(2)----------------------------------------------------------------------------
From:           Richard J Kennedy <
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Date:           Friday, 19 Apr 1996 10:53:21 -0700
Subject: 7.0297  Re: Funeral Elegy
Comment:        Re: SHK 7.0297  Re: Funeral Elegy

Don Foster is mistaken: Ward Elliott's McKenna Claremont program is a much
better test for authorship than Shaxicon, brilliant in comparison with
Shaxicon, treating of dramatic verse and poetry with a delicacy and balance of
judgment that makes Shaxicon look like a middle-school exercise to test and
sort verbs apart from nouns.

Don Foster, of course, is a beginner in the field and, it would seem, ignorant
of the more advanced literature on the subject of stylometrics.  May I advise
him to read Jim Helfers excellent post of March 25th that he may study the work
of Elliott and his colleague Robert Valenza, who have "pioneered" some
stratistical refinements that a novice -- I mean Foster -- would do well to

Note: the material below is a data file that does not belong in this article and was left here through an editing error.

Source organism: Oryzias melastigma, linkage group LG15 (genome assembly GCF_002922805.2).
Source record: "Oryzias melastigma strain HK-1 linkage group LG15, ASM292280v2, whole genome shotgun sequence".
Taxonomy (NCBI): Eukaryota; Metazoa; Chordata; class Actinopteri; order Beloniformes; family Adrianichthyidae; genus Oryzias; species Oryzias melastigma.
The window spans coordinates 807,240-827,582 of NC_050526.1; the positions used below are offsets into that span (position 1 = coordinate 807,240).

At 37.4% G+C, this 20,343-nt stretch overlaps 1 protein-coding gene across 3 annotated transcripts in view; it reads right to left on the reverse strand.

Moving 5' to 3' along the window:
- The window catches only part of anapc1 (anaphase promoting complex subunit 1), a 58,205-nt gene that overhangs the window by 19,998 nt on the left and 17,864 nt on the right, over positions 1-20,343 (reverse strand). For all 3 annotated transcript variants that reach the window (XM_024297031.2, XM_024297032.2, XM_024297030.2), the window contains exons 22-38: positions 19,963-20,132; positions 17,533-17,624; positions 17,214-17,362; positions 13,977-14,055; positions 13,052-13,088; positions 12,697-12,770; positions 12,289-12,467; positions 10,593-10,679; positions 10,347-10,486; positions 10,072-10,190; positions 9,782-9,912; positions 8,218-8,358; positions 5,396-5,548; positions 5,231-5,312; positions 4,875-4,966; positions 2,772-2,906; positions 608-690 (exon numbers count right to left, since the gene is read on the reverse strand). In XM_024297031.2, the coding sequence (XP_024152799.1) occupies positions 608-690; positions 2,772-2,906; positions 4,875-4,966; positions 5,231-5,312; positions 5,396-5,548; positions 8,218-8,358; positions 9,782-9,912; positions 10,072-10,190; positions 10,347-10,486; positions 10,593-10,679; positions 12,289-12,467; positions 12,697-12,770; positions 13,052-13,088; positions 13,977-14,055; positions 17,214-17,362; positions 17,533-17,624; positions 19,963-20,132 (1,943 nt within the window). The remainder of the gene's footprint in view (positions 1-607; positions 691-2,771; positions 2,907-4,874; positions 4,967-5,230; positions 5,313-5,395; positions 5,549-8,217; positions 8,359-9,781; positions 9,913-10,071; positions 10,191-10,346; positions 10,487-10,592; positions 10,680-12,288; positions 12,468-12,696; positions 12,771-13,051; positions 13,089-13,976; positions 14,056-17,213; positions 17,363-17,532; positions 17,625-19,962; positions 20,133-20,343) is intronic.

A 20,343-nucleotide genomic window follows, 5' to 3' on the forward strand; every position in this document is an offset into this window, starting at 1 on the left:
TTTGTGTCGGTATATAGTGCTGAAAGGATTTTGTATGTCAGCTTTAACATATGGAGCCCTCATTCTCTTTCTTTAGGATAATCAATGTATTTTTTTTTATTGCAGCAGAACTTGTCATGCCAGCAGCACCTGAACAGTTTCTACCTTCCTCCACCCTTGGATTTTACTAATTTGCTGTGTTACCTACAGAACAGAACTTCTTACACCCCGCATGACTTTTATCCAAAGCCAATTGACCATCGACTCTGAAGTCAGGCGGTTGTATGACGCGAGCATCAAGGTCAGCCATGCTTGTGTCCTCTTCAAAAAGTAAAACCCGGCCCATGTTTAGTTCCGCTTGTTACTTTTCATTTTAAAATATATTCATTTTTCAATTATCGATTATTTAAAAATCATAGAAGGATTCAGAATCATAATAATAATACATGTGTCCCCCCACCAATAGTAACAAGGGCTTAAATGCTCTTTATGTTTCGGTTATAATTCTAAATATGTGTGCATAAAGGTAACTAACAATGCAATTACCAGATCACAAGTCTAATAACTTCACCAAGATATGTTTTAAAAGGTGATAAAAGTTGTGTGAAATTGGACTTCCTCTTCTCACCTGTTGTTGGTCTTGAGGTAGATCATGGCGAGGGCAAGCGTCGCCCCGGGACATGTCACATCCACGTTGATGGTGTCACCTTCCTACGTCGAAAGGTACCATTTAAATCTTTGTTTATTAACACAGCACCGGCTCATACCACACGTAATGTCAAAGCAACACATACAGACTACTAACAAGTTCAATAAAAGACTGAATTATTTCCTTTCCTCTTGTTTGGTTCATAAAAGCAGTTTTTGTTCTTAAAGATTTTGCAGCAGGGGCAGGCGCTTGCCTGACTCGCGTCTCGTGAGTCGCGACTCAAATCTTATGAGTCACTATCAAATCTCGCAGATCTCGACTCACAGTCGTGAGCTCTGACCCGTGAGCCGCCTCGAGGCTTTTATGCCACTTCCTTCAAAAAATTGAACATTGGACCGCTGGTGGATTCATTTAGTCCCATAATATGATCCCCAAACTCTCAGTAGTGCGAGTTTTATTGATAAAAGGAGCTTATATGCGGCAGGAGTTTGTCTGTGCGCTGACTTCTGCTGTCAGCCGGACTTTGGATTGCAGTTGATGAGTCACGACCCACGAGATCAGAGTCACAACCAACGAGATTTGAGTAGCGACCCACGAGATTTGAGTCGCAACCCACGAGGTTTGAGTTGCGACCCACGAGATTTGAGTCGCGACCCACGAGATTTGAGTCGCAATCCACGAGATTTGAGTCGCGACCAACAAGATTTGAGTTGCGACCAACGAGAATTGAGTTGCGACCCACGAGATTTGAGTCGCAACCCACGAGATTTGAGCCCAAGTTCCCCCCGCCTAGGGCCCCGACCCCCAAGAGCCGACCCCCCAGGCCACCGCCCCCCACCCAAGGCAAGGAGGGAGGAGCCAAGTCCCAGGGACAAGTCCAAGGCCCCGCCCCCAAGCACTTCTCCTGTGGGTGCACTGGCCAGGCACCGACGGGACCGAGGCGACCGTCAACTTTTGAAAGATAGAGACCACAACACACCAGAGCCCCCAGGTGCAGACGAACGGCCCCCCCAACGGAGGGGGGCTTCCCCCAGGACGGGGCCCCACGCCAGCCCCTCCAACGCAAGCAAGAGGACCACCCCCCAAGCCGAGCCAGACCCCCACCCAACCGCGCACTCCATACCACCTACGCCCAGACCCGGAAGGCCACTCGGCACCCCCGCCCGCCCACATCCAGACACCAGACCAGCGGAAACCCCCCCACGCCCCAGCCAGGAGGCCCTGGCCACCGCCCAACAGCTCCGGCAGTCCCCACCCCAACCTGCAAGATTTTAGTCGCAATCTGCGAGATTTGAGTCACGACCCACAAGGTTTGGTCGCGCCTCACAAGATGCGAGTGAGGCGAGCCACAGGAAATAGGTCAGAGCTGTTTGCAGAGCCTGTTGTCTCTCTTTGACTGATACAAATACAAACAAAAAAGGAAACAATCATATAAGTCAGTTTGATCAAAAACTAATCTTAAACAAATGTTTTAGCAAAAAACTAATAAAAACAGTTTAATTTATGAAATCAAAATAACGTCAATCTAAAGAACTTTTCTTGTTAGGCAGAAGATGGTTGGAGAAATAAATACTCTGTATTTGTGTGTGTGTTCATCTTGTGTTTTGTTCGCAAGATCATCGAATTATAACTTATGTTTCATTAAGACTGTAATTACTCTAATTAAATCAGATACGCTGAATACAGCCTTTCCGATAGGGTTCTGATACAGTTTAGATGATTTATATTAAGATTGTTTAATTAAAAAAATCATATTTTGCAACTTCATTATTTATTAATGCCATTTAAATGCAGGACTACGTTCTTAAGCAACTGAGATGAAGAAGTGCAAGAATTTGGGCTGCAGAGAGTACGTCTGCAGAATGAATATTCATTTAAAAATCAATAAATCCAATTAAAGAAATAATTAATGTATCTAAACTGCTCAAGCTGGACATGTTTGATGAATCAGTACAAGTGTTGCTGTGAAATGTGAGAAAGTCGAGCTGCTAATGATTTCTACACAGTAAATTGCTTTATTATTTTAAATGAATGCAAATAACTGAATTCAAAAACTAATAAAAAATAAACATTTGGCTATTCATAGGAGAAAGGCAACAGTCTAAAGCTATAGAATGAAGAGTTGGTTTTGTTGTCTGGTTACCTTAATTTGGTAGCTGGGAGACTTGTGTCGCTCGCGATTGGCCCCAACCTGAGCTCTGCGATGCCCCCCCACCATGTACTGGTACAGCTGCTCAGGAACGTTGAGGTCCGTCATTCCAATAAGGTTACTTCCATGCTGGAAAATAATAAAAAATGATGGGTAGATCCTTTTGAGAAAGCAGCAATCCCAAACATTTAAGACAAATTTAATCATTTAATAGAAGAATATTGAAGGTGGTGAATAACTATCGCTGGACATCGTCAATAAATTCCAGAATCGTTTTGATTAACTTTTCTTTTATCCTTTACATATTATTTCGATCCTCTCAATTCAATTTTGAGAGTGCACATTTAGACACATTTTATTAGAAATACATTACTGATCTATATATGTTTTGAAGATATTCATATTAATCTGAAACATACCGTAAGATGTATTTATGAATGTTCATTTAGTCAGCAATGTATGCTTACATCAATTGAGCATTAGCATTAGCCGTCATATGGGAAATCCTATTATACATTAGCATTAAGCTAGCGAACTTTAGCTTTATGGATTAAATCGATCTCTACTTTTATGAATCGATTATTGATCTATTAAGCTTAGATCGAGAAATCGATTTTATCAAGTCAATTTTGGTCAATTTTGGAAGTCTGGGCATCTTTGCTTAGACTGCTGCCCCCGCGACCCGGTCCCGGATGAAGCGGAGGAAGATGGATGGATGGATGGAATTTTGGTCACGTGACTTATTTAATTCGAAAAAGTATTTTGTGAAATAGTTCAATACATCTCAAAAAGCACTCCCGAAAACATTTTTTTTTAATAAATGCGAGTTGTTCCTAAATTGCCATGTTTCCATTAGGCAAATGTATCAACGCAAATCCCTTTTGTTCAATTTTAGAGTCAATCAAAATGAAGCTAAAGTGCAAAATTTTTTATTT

understand before he tries to march Shaxicon any farther, for he does but
trample where a discreet and sure-footed step is needed.

(3)----------------------------------------------------------------------------
From:           Daniel M Larner <
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Date:           Friday, 19 Apr 1996 14:29:19 -0700 (PDT)
Subject: 7.0297 Re: Funeral Elegy
Comment:        Re: SHK 7.0297 Re: Funeral Elegy

SHAKSPERians--

With regard to Joseph Green's "revisionary praxis" of a "possible non-
intersection of textual surfaces,"--this "creme brulee," as he puts it, with
scarcely disguised wit, is not, as he alleges, a "denial of politics" at all.
It is, on the contrary--simply wonderful!  Thanks.

Dan Larner

(4)----------------------------------------------------------------------------